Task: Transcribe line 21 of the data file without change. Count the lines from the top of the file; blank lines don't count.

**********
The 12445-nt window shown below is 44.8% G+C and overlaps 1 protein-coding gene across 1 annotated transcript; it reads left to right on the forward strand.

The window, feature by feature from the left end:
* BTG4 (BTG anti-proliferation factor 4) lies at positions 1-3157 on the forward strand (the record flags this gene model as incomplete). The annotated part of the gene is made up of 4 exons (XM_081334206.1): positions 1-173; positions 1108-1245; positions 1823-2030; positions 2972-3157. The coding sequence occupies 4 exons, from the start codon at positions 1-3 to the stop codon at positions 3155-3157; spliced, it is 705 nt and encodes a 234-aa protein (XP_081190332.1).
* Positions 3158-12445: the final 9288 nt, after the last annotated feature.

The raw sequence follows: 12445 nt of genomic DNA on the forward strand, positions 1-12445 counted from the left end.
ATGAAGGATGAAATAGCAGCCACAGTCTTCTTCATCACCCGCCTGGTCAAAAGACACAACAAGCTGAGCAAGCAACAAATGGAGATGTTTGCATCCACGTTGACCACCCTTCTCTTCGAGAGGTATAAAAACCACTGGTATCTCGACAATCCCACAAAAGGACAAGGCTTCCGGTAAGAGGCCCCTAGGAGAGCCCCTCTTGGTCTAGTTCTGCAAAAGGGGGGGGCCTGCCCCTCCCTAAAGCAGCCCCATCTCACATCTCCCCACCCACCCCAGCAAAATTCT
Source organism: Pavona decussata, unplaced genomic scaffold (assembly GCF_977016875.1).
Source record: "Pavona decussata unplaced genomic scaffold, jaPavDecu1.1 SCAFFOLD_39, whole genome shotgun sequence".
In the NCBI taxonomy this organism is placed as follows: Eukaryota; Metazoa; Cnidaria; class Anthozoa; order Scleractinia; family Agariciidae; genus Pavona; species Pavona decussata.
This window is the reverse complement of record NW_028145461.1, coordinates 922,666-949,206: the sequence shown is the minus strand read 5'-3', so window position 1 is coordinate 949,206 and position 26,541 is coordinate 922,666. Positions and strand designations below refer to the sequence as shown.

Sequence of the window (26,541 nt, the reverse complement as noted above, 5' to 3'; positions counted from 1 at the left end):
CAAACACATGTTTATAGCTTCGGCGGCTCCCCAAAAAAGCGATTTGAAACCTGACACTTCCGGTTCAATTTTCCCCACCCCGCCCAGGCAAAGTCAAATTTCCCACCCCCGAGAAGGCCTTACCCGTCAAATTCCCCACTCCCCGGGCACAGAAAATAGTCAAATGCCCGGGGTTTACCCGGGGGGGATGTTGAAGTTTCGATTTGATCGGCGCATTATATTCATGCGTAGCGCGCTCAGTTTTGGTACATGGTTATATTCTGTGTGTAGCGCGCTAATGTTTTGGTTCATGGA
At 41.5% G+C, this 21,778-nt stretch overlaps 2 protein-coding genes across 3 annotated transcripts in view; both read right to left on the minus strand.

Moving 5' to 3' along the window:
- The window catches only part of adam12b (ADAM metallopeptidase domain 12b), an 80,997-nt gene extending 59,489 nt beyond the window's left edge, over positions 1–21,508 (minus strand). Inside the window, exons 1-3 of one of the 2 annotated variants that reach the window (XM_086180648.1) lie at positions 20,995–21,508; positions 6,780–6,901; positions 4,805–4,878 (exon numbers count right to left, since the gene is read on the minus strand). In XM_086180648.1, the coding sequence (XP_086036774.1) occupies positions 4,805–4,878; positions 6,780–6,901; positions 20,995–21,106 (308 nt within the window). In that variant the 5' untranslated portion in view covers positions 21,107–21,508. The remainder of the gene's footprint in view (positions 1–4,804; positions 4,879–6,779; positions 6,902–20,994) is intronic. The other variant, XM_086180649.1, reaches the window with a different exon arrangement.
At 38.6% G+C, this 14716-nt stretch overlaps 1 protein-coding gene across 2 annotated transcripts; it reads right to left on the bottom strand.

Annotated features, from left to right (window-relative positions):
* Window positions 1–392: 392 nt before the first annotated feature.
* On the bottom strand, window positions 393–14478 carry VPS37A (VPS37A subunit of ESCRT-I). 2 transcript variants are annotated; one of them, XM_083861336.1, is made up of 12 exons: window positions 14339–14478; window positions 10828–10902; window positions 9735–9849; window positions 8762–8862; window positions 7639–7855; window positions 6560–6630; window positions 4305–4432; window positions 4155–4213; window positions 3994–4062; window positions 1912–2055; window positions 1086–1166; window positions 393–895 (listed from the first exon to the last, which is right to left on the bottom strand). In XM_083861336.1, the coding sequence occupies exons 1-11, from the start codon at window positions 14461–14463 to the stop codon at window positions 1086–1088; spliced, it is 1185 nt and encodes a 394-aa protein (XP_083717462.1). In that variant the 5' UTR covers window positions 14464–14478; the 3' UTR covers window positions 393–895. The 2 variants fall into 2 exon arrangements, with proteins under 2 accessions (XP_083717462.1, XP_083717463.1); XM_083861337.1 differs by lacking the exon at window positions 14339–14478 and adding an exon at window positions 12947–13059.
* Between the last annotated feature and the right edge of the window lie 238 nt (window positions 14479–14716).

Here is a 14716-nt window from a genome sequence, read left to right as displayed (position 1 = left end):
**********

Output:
Here is a 14716-nt window from a genome sequence, read left to right as displayed (position 1 = left end):